raise children if they're constantly fending off enemy assaults and dying
early in life? Does the station have unlimited power? The story glosses
right over such questions. Personally, I'm of the opinion that these kids
would've died out long ago. They're ill-informed about the current state of
the universe and they can't even read. They simply don't have the
intellectual means for any kind of long-term survival in these conditions.
The situation isn't supposed to be totally believable, I guess, but rather a
means for conveying the sentiment of this week's opening Commonwealth quote
("Those who fail to learn history are doomed to repeat it; those who fail to
learn history *correctly* -- why, they are simply doomed"). These kids have
learned through cryptic oral tales passed down over the years, and
apparently some important lessons have been terribly misinterpreted. One
thing these kids *have* effectively learned is how to fire weapons and
maintain hatred toward their enemies. The aggressive second-in-command here
is Hayek (Chris Lovick), and he's pretty up-front about wanting to kill
every Magog and Nietzschean in existence.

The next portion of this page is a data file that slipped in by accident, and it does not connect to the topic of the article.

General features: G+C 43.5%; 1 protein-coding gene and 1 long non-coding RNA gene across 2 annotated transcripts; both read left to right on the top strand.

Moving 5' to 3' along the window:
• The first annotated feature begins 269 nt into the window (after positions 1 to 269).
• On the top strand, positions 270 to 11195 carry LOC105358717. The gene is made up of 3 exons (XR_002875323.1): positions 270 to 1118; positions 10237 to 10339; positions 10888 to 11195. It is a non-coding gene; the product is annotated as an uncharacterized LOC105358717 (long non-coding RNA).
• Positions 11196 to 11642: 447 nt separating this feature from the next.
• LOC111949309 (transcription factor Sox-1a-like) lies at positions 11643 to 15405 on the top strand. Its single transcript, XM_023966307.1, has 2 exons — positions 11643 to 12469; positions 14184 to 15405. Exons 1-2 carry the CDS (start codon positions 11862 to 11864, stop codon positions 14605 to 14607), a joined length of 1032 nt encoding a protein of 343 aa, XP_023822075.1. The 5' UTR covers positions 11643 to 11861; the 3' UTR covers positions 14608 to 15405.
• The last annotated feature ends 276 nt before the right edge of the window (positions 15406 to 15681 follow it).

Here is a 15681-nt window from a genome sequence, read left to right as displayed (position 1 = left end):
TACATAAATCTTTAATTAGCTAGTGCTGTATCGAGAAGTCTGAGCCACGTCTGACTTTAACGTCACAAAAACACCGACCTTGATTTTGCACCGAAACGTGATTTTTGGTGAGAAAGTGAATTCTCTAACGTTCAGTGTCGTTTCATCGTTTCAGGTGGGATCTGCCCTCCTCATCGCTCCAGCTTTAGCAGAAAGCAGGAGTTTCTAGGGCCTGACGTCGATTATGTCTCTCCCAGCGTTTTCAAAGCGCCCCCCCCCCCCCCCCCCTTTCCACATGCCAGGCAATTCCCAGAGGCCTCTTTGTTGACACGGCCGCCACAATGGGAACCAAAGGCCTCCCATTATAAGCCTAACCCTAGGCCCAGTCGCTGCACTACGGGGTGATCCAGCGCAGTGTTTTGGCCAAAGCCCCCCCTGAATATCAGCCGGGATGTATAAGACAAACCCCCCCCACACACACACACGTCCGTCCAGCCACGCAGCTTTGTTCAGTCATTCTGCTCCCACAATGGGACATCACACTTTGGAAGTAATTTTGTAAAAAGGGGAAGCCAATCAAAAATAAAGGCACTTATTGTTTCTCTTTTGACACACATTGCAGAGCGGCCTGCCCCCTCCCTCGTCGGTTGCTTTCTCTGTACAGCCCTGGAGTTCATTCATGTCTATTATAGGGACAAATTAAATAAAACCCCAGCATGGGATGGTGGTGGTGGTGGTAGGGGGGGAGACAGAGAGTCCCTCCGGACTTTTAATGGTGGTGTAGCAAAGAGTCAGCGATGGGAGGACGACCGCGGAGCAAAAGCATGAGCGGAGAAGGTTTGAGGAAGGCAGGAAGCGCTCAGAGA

Dylan Hunt enters into this premise wanting to teach these kids about the
peace and coexistence the Commonwealth once stood for. (Ironically, they are
as frozen in time as Dylan was in "Under the Night," except they were raised
on warfare rather than peace.) The children have been long waiting for the
prophesized return of the High Guard to lead them into a new era. And now
here he is. But Dylan's actions make him come off as disturbingly
slow-witted. The mistakes he makes as forced upon him by the script are
beyond all reason; the story either isn't aware of them or thinks the
contrivances can be justified as "not Dylan's fault." Wrong.
Consider: With his High Guard access code, Dylan helps the children gain
access to a bay full of fighter spacecraft and dreaded nova bombs. Cut to
commercial. When we come back, Dylan is aboard the Andromeda discussing
these kids' dangerous, combative attitudes. All the while he has left them
alone with full access to fighters and nova bombs. Hello?
Consider: Hayek asks Dylan to "bless" two of his soldiers so that there may
be peace. Dylan, unsure what this means, does it anyway, and they take this
as a sign to arm two fighter craft with nova bombs and launch an assault on
a Magog solar system -- their logic being that after destroying all their
enemies there will be peace. Does Dylan try to physically keep them from
boarding the ships? No, because that would stop this story in its tracks.
Before we even know what's happening Andromeda is chasing after the fighter
ships and failing, and a solar system with billions of Magog is completely